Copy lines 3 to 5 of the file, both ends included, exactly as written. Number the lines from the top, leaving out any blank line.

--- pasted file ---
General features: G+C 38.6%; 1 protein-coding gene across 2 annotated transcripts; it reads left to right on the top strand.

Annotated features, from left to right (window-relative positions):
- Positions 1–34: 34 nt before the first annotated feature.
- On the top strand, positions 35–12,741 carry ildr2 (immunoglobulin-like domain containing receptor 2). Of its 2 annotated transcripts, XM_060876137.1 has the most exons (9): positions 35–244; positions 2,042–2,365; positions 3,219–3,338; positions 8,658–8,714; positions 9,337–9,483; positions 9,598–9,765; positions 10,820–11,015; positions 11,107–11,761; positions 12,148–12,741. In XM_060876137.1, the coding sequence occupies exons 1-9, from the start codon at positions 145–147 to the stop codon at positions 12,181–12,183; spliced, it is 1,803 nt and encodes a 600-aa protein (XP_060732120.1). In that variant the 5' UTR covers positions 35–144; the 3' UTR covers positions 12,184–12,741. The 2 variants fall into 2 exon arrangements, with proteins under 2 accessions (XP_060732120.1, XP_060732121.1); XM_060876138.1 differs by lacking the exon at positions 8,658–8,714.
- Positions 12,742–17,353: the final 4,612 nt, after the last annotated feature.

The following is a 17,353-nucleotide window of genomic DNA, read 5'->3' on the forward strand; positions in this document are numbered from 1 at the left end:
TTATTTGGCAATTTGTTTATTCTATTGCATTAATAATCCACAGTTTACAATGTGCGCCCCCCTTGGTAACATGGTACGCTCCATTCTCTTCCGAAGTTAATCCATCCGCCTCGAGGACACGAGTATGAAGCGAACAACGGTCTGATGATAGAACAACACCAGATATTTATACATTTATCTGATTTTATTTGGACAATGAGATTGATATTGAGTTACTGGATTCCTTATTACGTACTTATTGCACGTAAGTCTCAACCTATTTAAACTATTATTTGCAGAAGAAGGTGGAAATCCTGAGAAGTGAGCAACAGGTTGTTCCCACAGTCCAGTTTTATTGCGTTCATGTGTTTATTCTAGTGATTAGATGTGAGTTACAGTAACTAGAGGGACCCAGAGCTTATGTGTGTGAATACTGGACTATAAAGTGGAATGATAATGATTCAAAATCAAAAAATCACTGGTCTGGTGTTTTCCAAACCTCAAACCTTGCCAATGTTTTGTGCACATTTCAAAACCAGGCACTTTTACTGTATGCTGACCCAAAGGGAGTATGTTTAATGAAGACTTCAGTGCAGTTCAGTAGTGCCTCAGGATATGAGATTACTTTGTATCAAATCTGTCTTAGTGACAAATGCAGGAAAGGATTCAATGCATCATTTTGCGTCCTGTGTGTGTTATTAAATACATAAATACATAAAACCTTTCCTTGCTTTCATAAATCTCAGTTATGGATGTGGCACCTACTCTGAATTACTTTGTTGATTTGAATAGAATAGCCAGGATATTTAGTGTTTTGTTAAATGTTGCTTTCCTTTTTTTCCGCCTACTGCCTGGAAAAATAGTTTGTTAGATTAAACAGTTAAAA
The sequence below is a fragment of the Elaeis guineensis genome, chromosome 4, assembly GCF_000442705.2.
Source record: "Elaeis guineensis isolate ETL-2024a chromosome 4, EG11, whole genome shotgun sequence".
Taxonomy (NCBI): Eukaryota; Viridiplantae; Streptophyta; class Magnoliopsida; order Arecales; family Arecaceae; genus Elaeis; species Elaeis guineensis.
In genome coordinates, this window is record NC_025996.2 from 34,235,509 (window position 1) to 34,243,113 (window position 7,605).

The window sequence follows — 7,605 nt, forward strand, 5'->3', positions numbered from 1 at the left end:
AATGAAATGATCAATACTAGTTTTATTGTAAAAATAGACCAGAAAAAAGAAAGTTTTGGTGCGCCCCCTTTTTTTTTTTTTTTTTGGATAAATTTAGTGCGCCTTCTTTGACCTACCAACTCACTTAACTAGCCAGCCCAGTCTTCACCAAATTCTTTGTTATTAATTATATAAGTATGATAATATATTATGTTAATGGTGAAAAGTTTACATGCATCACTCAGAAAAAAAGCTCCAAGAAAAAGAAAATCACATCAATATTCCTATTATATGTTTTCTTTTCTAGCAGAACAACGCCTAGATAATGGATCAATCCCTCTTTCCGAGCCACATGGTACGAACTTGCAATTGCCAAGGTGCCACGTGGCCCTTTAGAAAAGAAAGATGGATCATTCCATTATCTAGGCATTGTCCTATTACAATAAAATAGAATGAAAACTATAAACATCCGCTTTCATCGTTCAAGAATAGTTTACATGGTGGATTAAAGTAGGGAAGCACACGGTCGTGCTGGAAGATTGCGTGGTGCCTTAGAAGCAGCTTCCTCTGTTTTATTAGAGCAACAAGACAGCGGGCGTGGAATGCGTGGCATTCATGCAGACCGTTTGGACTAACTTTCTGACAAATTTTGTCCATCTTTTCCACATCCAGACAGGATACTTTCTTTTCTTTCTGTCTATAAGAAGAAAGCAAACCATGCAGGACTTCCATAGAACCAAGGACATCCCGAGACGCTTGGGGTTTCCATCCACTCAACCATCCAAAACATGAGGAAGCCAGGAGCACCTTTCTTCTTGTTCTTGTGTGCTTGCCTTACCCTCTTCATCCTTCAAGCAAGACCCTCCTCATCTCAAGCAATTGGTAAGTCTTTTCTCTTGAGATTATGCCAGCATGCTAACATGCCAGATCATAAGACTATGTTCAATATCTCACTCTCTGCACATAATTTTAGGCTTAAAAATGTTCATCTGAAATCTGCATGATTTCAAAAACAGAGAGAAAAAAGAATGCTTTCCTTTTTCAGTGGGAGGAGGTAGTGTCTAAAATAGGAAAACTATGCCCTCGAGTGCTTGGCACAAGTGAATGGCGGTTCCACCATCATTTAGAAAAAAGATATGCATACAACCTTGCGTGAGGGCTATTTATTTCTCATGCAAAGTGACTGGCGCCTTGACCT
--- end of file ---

- Positions 1–34: 34 nt before the first annotated feature.
- On the top strand, positions 35–12,741 carry ildr2 (immunoglobulin-like domain containing receptor 2). Of its 2 annotated transcripts, XM_060876137.1 has the most exons (9): positions 35–244; positions 2,042–2,365; positions 3,219–3,338; positions 8,658–8,714; positions 9,337–9,483; positions 9,598–9,765; positions 10,820–11,015; positions 11,107–11,761; positions 12,148–12,741. In XM_060876137.1, the coding sequence occupies exons 1-9, from the start codon at positions 145–147 to the stop codon at positions 12,181–12,183; spliced, it is 1,803 nt and encodes a 600-aa protein (XP_060732120.1). In that variant the 5' UTR covers positions 35–144; the 3' UTR covers positions 12,184–12,741. The 2 variants fall into 2 exon arrangements, with proteins under 2 accessions (XP_060732120.1, XP_060732121.1); XM_060876138.1 differs by lacking the exon at positions 8,658–8,714.
- Positions 12,742–17,353: the final 4,612 nt, after the last annotated feature.